Symptoms

Hearing loss, the most commonly reported symptom of otosclerosis, usually begins in one ear and then progresses to the other. This loss can appear very gradually. Many people with otosclerosis first notice that they are unable to hear bass sounds or cannot hear a whisper. Approximately people may also experience dizziness, balance problems, or tinnitus. Tinnitus is a ringing, roaring, buzzing, or hiss in the ears or head that sometimes occurs with hearing loss.

Causes

The exact cause of otosclerosis is unknown. It can be approved down from parent to child. People who have otosclerosis have an abnormal extension of cancellous bone that grows in the middle ear socket. This development prevents the bones of the ear from vibrating in response to sound waves.

These vibrations are necessary for you to hear. Otosclerosis is the most common cause of mid-ear hearing loss in young adults. It usually begins in early or middle adulthood. It is more shared in women than in men. The condition can affect one or both ears.

Risks for this condition comprise pregnancy and a family history of hearing loss. White people are more probable to develop this condition than people of other races.

Risk factors

Experts are not sure what exactly causes it. But they do know that these risk factors can increase your chances of getting it:

  • Age: Usually starts when you are young. You can grow otosclerosis between the ages of 10 and 45, but you are more likely to develop it in your 20s. Symptoms are usually worse in their 30s.
  • Genetics: It is often hereditary. About half of all people with otosclerosis have a gene related to the disorder. But even if you have the gene, you won’t necessarily have it.
  •   Both men and women get otosclerosis. Women, however, are at higher risk. Experts aren’t sure why, but if you’re a female and develop otosclerosis during pregnancy, you’re possible to lose hearing faster than if you were a man or not pregnant.
  • Race and ethnicity: Caucasians are more likely to get it. About 10% develop otosclerosis. It is less common in other groups and rare in African Americans.
  • Medical history: Certain medical problems can increase your chances of getting otosclerosis. For example, if you had measles at some point, your risk may increase. Stress fractures of the bone tissue around the inner ear can also increase the likelihood of it occurring. And immune disorders, in which your immune system mistakenly attacks parts of your body, can also be linked to the condition.

Diagnosis

If you are concerned about hearing loss, make an appointment with your doctor. They will ask about the symptoms you have been having and then usually look at your ears with an auriscope. This is the common instrument used to look into your ears if you have an earache. In otosclerosis, your eardrum usually looks normal and healthy when your doctor looks into your ear.

Your doctor can refer you to an ear, nose, and throat specialist who can diagnose otosclerosis. They will do hearing tests that will show a specific pattern of hearing loss in otosclerosis. The professional may also use a small device that is placed in your ear, called tympanometry. This can help them observe the movement of the bones inside your ear. In otosclerosis, the stapes (stapes) will move less. This test is very rapid and does not cause any pain.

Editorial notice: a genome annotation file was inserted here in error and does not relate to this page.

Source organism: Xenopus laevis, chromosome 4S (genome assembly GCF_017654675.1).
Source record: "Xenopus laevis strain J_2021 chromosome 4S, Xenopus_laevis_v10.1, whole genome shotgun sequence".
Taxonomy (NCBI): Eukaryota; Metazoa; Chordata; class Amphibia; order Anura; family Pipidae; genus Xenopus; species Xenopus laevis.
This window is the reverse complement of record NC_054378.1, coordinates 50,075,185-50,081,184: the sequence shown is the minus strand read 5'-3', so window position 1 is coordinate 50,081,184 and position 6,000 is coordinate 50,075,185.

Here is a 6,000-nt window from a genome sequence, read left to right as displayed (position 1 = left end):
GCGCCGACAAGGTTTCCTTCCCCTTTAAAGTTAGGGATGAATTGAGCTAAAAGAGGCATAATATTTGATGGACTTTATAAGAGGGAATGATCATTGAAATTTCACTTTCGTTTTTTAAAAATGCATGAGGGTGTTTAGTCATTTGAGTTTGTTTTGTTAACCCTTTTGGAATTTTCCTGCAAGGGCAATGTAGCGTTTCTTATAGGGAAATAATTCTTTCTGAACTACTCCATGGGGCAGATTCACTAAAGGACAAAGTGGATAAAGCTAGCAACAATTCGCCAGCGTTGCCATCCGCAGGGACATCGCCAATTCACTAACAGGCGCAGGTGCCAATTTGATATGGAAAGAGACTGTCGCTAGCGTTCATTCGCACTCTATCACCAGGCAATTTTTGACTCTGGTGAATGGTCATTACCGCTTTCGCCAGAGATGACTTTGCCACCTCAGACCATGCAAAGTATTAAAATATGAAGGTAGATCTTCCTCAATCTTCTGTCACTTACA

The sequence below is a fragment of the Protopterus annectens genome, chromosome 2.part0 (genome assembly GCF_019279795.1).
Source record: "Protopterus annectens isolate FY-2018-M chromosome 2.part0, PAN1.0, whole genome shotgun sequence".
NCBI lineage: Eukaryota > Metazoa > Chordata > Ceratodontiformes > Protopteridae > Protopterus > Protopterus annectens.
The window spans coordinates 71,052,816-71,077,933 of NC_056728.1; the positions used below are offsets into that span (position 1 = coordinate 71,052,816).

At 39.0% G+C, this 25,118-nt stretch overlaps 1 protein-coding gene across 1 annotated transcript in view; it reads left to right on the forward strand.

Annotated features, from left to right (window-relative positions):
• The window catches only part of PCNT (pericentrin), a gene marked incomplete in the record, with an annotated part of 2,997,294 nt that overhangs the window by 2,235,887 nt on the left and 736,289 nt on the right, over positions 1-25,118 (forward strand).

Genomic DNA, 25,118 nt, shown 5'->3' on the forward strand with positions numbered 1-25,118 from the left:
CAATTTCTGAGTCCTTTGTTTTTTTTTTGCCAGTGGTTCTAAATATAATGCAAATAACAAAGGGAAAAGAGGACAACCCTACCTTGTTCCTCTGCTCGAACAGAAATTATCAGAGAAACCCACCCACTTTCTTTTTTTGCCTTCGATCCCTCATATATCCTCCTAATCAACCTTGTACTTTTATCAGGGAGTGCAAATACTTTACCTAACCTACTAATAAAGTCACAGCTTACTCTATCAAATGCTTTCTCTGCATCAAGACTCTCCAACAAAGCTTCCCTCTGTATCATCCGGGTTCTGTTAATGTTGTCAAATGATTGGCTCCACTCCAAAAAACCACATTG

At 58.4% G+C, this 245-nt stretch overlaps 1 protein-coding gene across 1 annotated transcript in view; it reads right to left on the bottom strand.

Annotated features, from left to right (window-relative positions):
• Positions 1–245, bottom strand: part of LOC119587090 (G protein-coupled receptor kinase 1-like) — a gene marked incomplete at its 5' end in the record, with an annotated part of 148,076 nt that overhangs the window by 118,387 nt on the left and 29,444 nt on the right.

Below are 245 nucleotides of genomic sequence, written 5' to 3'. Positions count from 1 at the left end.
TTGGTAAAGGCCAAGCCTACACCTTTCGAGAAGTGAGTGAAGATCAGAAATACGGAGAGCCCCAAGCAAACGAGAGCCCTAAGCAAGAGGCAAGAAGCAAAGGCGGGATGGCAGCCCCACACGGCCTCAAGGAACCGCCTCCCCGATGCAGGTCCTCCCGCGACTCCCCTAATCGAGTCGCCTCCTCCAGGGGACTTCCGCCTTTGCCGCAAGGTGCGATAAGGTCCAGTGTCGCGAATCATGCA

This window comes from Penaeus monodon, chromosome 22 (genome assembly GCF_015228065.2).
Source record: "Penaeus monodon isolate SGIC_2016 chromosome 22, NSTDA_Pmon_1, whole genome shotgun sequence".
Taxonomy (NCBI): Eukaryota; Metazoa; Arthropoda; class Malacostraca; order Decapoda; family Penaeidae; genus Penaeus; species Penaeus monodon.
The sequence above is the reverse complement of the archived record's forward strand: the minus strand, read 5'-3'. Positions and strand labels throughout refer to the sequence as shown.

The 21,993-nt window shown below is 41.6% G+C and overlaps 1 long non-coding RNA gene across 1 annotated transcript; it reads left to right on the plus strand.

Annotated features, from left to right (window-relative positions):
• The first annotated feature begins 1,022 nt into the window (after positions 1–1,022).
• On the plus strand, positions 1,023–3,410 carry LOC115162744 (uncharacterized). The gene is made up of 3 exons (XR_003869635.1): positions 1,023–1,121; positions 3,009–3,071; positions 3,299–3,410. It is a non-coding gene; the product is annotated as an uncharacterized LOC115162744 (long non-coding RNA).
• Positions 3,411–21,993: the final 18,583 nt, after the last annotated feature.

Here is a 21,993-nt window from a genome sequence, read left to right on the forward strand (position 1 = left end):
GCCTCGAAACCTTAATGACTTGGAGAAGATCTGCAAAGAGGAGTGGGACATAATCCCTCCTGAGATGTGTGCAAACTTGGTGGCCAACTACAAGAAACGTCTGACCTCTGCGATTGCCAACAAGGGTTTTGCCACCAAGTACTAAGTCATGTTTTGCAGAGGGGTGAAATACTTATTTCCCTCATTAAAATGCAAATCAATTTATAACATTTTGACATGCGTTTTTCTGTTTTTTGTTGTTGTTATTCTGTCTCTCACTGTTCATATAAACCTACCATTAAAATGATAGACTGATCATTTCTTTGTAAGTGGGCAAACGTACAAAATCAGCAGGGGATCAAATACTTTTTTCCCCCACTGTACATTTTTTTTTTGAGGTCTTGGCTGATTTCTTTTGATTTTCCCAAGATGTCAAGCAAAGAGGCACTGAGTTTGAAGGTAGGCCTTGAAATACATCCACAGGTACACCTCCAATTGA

Sometimes the specialist may decide that you need a CT scan that will give them more information about the severity of otosclerosis.

Treatment

Currently, there is no effective drug treatment for otosclerosis, although there is hope that continued research on bone remodeling can identify potential new therapies. Mild otosclerosis can be preserved with a hearing aid that amplifies sound, but surgery is often required. In a procedure known as a stapedotomy, a surgeon inserts a prosthesis into the middle ear to bypass abnormal bone and allow sound waves to travel to the inner ear and restore hearing.

It is important to discuss any surgical procedure with an ear specialist to clarify the possible risks and limitations of the operation. For example, some hearing loss can persist after stapedotomy, and in rare cases, surgery can make hearing loss worse.

Complication

Complications can include complete deafness. Weird taste in the mouth or loss of taste in part of the tongue, temporary or permanent. Infection, dizziness, pain, or a blood clot in the ear after surgery.

Prevention

It is not possible to prevent otosclerosis, so its early detection is essential to be able to provide the necessary treatment and avoid hearing loss.

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Disease

Types and Symptoms of Kyphosis | Orthopaedics

What is kyphosis?

Kyphosis is a spinal condition in which the upper outer curve of the spine (usually the thoracic spine) is very rounded. This curve causes a hunched or slanted look, commonly known as a hunchback or round back.

Age-related kyphosis is often caused by compression or fracture due to weakness in the vertebrae. Other types of roundback appear in babies or adolescents due to the deformity of the spine or dislocation of the vertebrae over time.

People with roundback are concerned about their appearance, but in most cases, they are not serious enough to cause problems or require medical treatment or surgery. In more severe cases, people may have pain or trouble breathing. This occurs most often in teens, but it can develop at any time.